Harper appraised him for a minute, trying to get a read on him, before saying, “That’s very nice of you.”
“Why do you sound so surprised?” Daniel laughed. “I’m a nice guy.”
“No, I know that. I didn’t mean it like that.”
“I know,” Daniel said, watching her sip her drink. “So, you don’t usually leave for lunch, and you came to a diner even though you’re not hungry. What brings you here today?”
“I just needed a break.” She didn’t look at him directly, instead focusing on the thick black branches of his tattoo, which crept past the sleeve of his T-shirt and down his arm. “A friend of mine is missing.”
“What’s the deal with you?” Daniel teased. “First your sister goes missing, now your friend.” Harper gave him a hard look, and his smile vanished. “Sorry. What happened?”
“I don’t know.” She shook her head. “He’s more of a friend of a friend, but we dated a few times. And he just went missing on Monday.”
“Oh, is he that kid from the paper?” Daniel asked.
“Yeah.” Harper nodded. “I just read about it before I came here, and I just needed to … not think about it anymore.”
“I’m sorry for bringing it up, then.”
“No, it’s okay. You didn’t know.”
“How is your sister, by the way?” Daniel asked, changing the subject.
“Good, I think,” Harper said, then gave him a rueful smile. “I haven’t even properly thanked you for helping me find her yesterday.”
“You thanked me plenty.” He waved off her apology. “I’m just glad she’s all right. Gemma seems like a good kid.”
“She used to be,” Harper agreed. “But I don’t know what’s going on with her anymore.”
“I’m sure she’ll turn out all right. You raised her right.”
“You make it sound like I’m her mother.” Harper laughed somewhat uncomfortably. Daniel just looked at her and shrugged. “You think I act like her mother?”
“I don’t think you act like you’re eighteen,” he clarified.
She bristled as if he’d accused her of something terrible. “I have a lot to worry about.”
He nodded. “I can tell.”
Harper rubbed the back of her neck and turned away from him. Through the diner window she could see the library across the street, and she wondered how well Marcy was holding up.
“I should probably get back,” Harper said, and she reached into her pocket for her money.
“No, no.” Daniel waved his hand. “I got this. Don’t worry about it.”
“But I thought this was my IOU meal for the ice cream.”
“I was just kidding. I’ll pay.”
“Are you sure?” Harper asked.
“Yeah,” he said, laughing at her guilt-stricken expression. “If it bothers you so much, I’ll let you pay for it some other time.”
“What if we don’t ever eat together again?” Harper asked, eyeing him skeptically.
“Then we don’t.” He shrugged. “But I think we will.”
“Okay,” she said, because she couldn’t think of anything else to say. “Thank you for the Coke.”
“No problem,” Daniel said, watching her as she got up.
“And I’ll see you around, I guess.”
He nodded and gave her a small wave. As she was walking out the door, she heard Pearl ask him if he wanted any pie. Harper went back across the street to the library, and it was very hard for her not to glance back over her shoulder at him.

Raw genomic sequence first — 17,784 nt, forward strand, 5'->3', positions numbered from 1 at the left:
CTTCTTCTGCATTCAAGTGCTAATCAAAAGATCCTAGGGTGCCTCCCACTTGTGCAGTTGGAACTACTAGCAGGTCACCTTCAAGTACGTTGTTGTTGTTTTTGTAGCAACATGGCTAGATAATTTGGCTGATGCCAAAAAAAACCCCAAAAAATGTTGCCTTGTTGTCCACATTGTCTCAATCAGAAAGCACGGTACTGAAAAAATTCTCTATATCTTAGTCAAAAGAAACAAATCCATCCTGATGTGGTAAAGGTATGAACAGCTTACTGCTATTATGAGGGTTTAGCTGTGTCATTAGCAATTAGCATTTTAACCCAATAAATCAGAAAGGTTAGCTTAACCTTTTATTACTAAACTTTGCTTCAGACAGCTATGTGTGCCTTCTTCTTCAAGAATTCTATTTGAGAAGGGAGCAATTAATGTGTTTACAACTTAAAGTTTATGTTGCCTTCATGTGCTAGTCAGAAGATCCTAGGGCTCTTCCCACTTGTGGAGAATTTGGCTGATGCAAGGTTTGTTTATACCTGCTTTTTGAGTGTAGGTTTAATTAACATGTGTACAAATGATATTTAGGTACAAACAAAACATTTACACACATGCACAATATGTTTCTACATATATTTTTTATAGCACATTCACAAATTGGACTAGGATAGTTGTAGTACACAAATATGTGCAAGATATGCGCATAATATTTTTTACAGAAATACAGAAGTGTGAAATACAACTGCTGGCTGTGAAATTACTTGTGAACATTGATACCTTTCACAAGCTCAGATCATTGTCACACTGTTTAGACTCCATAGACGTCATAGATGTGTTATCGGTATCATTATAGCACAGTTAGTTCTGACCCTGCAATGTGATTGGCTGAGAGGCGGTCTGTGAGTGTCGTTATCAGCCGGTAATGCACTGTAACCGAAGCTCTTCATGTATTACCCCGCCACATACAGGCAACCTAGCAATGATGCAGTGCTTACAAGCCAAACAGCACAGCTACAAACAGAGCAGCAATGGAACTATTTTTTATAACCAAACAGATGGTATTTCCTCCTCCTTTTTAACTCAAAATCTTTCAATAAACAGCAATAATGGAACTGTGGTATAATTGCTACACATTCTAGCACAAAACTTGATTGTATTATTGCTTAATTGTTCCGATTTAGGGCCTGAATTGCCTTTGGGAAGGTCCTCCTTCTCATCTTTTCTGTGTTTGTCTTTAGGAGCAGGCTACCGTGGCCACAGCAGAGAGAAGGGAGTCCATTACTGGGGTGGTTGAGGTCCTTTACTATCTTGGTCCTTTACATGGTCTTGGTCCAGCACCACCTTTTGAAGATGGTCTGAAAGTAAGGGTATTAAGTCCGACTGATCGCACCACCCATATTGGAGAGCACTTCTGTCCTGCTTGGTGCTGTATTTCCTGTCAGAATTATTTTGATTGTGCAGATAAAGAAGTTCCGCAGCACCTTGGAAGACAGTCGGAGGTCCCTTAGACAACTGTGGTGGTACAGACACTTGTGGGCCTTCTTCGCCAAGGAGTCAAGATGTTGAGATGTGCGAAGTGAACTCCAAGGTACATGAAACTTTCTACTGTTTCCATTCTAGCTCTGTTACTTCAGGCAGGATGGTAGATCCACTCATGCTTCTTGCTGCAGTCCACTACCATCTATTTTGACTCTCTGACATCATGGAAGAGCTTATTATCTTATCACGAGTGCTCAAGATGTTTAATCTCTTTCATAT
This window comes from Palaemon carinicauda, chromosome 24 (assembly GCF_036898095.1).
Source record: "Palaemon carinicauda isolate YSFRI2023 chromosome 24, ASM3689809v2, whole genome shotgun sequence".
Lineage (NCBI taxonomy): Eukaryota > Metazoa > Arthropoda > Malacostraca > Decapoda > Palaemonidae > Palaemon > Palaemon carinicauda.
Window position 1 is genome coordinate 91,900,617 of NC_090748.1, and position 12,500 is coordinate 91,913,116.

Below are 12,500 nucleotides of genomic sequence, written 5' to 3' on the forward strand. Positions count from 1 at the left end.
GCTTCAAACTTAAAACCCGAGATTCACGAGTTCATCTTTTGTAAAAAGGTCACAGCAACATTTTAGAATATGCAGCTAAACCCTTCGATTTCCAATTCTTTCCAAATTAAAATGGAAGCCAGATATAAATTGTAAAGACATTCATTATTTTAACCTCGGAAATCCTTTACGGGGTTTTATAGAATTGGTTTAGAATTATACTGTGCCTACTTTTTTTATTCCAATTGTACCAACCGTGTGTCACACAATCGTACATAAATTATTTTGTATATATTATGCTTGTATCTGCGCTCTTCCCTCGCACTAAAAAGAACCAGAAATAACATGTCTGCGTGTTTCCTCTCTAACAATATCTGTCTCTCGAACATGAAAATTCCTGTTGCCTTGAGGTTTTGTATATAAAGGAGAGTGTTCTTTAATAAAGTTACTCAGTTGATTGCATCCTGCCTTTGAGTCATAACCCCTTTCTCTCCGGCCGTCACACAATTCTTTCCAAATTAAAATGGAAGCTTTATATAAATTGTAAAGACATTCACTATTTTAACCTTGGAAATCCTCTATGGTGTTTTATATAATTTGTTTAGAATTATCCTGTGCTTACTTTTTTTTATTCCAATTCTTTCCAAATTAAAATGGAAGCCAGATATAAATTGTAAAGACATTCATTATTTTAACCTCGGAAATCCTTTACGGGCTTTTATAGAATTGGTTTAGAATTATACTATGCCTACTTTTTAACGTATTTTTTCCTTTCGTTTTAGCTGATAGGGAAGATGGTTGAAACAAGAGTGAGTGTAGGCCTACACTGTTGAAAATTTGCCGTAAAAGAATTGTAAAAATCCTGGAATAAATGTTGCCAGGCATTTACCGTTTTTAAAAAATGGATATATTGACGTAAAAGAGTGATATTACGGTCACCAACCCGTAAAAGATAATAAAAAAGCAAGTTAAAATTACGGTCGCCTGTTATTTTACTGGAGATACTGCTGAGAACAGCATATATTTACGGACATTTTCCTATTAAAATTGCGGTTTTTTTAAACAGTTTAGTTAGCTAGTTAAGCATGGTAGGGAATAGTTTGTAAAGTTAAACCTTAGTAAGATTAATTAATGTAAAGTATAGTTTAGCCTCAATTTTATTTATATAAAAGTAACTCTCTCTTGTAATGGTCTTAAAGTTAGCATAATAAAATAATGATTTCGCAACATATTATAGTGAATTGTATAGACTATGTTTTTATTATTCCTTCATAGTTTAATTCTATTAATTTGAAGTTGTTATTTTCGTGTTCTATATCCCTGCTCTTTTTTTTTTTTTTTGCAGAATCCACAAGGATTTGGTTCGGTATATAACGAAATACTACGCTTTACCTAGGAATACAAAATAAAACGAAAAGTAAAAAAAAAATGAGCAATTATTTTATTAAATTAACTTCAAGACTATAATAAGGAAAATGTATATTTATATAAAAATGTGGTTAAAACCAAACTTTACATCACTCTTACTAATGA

Part of her penance was helping Harper clean. It actually wasn’t specifically dictated as part of her punishment, but it helped ease Gemma’s guilt over frightening both Harper and her father so badly.
Based on how much Harper complained about it, Gemma thought that cleaning the bathroom was her least favorite chore. So that was the one Gemma had offered to take over. Although, after spending five minutes scrubbing the inside of the toilet, she was really starting to regret it.
When she got to cleaning the tub, she realized that the toilet wasn’t even the worst part. The drain in the bathtub was disgusting. Harper always claimed it was mostly Gemma’s hair clogging things up, but Gemma hadn’t really believed her until now.
Fortunately, she wore thick yellow cleaning gloves, or else there would have been no way she could’ve handled it. As she pulled out a long wet rope of hair that looked all too much like a drowned rat, Gemma noticed something glinting in the light.
Carefully, she picked it out of the tangles, and when she saw what it was, she dropped the wet mass of hair. It was another one of those weird iridescent scales she’d found in her bath sponge. She’d nearly forgotten about the last one. Or at least she’d tried to.
Gemma sat in the tub, leaning her back against the rim, and stared down at the big scale in the palm of her gloved hand.
Something strange was definitely going on with her. Ever since she’d drunk from the flask, something had felt … off.
Not that it was all bad stuff. In fact, Gemma couldn’t actually think of anything bad about the changes at all.
Sure, she’d bitten Alex yesterday, but he hadn’t really been hurt. And while the making out had been different, it hadn’t been bad. Kissing him like that had been fun.
Her body healed crazy fast. All her bruises and cuts had disappeared in just over twenty-four hours.
At swim practice today, she’d had her best times. Coach Levi was totally blown away by her speed. The weirdest part was that she actually had to hold back. She was afraid if she went as fast as she could, he’d think she was on something.
When she was in the pool, that same thing happened to her skin again. That odd sensation that felt like butterflies running from her thighs down to her toes. But it was actually a pleasurable feeling, so she didn’t mind it.
So if it was all good, what was she worried about?
Except … it wasn’t all good. As much as she wanted to brush off biting Alex’s lip, she couldn’t. She hadn’t spoken to him since then, but he’d probably passed it off as a heat-of-the-moment, kinky kind of thing. But it wasn’t.
When she’d been kissing him, she’d been so hungry. It was unlike any hunger she’d ever felt. It was part lust, like she’d wanted to kiss him and be physical with him. But the other part was actual starvation, and that’s why she’d bitten him.